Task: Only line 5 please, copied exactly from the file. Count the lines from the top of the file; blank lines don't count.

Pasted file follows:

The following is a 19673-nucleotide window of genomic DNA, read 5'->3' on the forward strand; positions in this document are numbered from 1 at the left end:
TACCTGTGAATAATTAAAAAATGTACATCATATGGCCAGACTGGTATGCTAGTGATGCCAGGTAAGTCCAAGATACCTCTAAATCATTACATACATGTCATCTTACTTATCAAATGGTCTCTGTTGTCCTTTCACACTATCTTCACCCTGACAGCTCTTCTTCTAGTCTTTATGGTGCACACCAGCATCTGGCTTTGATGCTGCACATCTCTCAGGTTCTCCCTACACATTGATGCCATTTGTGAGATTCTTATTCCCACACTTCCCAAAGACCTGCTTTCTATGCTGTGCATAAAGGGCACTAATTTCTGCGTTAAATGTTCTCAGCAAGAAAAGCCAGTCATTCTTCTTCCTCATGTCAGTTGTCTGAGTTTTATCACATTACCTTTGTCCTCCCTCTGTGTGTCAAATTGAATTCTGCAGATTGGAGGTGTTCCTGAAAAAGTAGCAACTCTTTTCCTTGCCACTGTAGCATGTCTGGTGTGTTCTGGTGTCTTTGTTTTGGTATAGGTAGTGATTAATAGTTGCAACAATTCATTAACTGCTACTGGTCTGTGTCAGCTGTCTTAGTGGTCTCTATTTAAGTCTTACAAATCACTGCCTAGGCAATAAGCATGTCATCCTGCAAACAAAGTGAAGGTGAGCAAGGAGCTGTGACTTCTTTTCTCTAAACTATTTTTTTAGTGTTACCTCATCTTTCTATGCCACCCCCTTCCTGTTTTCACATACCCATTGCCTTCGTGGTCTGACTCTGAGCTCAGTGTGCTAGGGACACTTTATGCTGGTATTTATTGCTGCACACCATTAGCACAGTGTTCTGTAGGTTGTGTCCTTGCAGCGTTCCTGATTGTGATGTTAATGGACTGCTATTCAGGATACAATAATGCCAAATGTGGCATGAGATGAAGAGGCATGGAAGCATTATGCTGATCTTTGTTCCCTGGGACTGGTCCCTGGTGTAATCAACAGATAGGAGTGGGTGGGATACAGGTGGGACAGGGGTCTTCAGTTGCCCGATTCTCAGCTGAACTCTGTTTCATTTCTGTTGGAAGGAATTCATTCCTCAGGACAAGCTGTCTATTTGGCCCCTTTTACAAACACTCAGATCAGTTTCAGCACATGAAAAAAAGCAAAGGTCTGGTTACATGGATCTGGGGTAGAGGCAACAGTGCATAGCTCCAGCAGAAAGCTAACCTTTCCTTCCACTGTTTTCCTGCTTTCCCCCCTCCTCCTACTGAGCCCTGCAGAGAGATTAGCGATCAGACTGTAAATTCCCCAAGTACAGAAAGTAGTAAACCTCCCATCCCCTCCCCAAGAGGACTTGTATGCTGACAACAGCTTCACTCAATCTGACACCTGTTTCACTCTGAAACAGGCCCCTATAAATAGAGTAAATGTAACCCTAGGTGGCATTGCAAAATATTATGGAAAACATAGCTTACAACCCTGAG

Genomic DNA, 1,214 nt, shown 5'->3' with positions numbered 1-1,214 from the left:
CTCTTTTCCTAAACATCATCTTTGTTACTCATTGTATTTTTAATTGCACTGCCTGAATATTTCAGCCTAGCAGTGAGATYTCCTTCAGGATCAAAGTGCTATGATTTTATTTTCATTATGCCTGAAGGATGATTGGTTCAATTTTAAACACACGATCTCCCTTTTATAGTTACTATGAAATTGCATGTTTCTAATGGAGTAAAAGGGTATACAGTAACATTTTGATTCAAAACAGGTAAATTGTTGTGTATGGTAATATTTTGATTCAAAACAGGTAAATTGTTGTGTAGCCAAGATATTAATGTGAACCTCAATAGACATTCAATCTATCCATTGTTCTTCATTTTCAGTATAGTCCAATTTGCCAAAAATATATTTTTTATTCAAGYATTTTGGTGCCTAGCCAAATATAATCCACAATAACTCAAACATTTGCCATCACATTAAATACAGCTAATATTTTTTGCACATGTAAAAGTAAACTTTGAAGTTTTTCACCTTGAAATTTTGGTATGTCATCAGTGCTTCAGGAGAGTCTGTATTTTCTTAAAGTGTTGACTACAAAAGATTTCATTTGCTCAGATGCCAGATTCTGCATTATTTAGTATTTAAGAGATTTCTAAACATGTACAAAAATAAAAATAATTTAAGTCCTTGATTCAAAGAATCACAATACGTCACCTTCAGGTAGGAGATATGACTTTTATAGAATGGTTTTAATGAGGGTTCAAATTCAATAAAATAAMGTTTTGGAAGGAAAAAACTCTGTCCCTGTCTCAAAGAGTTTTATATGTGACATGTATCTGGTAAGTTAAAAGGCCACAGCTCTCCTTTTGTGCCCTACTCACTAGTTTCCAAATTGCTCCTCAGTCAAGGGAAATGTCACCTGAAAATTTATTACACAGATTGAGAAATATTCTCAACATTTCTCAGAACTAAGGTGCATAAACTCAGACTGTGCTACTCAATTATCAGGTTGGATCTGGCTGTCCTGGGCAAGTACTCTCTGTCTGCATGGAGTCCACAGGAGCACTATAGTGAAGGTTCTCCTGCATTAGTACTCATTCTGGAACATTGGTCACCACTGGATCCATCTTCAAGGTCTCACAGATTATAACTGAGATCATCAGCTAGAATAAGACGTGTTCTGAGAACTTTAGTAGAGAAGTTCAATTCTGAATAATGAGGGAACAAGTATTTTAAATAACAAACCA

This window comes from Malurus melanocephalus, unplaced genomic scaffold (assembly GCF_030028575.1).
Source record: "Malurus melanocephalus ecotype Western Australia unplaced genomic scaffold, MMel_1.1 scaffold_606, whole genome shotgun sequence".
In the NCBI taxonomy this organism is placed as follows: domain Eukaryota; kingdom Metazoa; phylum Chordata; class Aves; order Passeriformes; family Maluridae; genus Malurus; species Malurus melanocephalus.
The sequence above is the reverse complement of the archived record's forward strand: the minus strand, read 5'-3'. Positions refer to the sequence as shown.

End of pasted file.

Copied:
This window comes from Malurus melanocephalus, unplaced genomic scaffold (assembly GCF_030028575.1).